Luca movie review: Drift away with Pixar's sun-drenched Disney Plus daydream
Available on Disney Plus and available to rent and buy in August, this sunny coming-of-age tale is the vacation you've been missing.
Richard TrenholmFormer Movie and TV Senior Editor
Richard Trenholm was CNET's film and TV editor, covering the big screen, small screen and streaming. A member of the Film Critic's Circle, he's covered technology and culture from London's tech scene to Europe's refugee camps to the Sundance film festival.
Luca is streaming now on Disney Plus, but think hard before you press play: The last thing anybody needs in these troubled times is a new
movie. Yes, they're heartwarming fables, but are you feeling strong enough for a devastating emotional punch like the opening scenes of Up or the climax of Toy Story 3?
Fortunately, Pixar's buoyant new flick is one of the studio's gentler outings. Luca is a breezy tale of a mythical sea creature exploring the sun-dappled loveliness of the Mediterranean coastline, gifting us with a heady reminder of summers past. It's an ode to childhood friendships that also offers a potential glimpse of post-COVID freedom to once again venture out on carefree sun-drenched holidays (or at least imagine them).
Luca was released June 18, and unlike some other blockbusters will remain on Disney Plus permanently rather than disappearing after 30 days. If you're not a Disney Plus subscriber, it's available to rent or buy digitally and on Blu-ray and DVD on Aug. 3.
Young Luca is an iridescent undersea fish-herder living with his parents beneath the tranquil turquoise waves of an island feared by local fishermen. This young sea monster is intrigued by the flotsam and jetsam of the surface world but terrified by the "land monsters" his mom and dad warn him about.
Luckily the pearlescent sea-dwellers transform into human form when they're on dry land, which means nervous Luca and his braver chum Alberto find themselves exploring the Italian Riviera of the 1950s. Obsessed with Vespa scooters, they become entangled with a local bully and a spirited new friend as they set out to win a traditional local race. But they'd better not get wet, because the slightest splash morphs them back into shimmering green sea creatures. It's like The Shape of Water on vacation with The Talented Mr Ripley, filtered through a childhood memory.
The opening 10 minutes gently introduce this colorful world and show Luca's place within it, but without any of the calamitous emotional stakes that often shake things up in Pixar films. There are nearly 25 minutes of Luca and a new buddy goofing around before anything actually happens, as the film eases you in with gorgeous sun-dappled animation and charming comedy rather than nailing you to your seat like the devastating opening scenes of Finding Nemo or Up.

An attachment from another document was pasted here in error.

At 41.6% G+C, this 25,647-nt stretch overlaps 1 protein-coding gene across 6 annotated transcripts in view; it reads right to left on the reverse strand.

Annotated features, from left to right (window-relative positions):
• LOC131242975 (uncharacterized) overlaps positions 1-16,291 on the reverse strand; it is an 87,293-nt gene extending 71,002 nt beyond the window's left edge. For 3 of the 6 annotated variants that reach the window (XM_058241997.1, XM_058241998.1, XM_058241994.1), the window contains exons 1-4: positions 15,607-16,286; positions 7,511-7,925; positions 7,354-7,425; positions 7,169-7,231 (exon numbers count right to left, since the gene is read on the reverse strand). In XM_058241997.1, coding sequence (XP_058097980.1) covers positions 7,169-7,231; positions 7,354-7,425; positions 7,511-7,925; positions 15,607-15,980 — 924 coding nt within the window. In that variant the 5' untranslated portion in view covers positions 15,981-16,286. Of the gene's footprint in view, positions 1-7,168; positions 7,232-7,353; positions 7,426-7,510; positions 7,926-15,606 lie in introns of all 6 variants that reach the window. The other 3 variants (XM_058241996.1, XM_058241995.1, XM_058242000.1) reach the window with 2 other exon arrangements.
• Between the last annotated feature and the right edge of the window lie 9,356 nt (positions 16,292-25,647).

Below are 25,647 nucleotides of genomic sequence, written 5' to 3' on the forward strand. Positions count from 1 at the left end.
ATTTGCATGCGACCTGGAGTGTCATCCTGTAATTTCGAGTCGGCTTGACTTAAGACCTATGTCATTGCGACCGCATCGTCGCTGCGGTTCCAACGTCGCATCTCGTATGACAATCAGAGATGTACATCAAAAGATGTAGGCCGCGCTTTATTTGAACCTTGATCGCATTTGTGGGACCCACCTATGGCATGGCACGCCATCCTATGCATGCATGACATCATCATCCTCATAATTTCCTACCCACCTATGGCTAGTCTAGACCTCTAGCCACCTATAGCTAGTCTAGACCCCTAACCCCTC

That may or may not be influenced by the times in which Luca was made. Not only was the film's release disrupted by the pandemic -- it's skipped theaters for a release date on Disney's streaming service -- but so was the production process. Pixar animators and filmmakers made it almost entirely from their homes over the past year, with voice actors recorded on their iPads from living rooms across the world (including Italy).
Luca is infectiously voiced by Jacob Tremblay from the films Room and Doctor Sleep, palling around with a bad influence voiced by Jack Dylan Grazer from It and Shazam. Maya Rudolph and Jim Gaffigan play the parents, although they don't have much to do except some light worrying and scolding. The low-stakes storyline is breezy rather than captivating, although that does mean even a relatively light twist lands hard because it's so unexpected. Of course it's all building to a spectacular finale complete with a heartwarming emotional catharsis.
While the story may be relatively emotionally unchallenging, the winning characters and alluring setting entice you into a pleasant reverie. The film plays out in a tranquil haze of sun-dappled pastoral pastels and Italian bops (from the jaunty likes of Mina and Quartetto Cetra). Occasionally things melt into psychedelic daydreams like the colored rainbows on the backs of your eyes when you close your eyes against the sun.
Genoa-born storyboard artist and director Enrico Casarosa helms the film with obvious love for the locale, having previously directed similar short film La Luna, which was attached to Brave in 2012. To add to the Mediterranean flavor, the end credits thank the estate of Italian film legend Marcello Mastroianni. Could there be anything more summer-ready than a Disney movie inspired by vintage Italian cinema? Fellini meets The Little Mermaid. Just call it Finding Antonioni.
The pastoral pastels and dreamy vintage feel give Luca a cozy feel of its own. If you squint, however, you can detect more timeless and delightful influences: a touch of Wes Anderson's vibrant palette, a splash of Studio Ghibli's achingly gorgeous coming-of-age storytelling, and a doughy thumbprint of Aardman chunkiness to the character design. And of course, it's drizzled with the life-affirming whimsy that unites all those influences.
Luca may be a light confection, but the scenic and nostalgic daydreaming is delicately seasoned with delightful slapstick and memorably oddball details. Look out for the weirdo fish-uncle from the deep dark depths voiced by Sacha Baron Cohen, or the negative voice in your head being called Bruno. Expect to hear "Silenzio, Bruno!" in the playground this summer.
Luca is a swooning shot of summer sun in animated form, and perfect for lazing round remembering better days.
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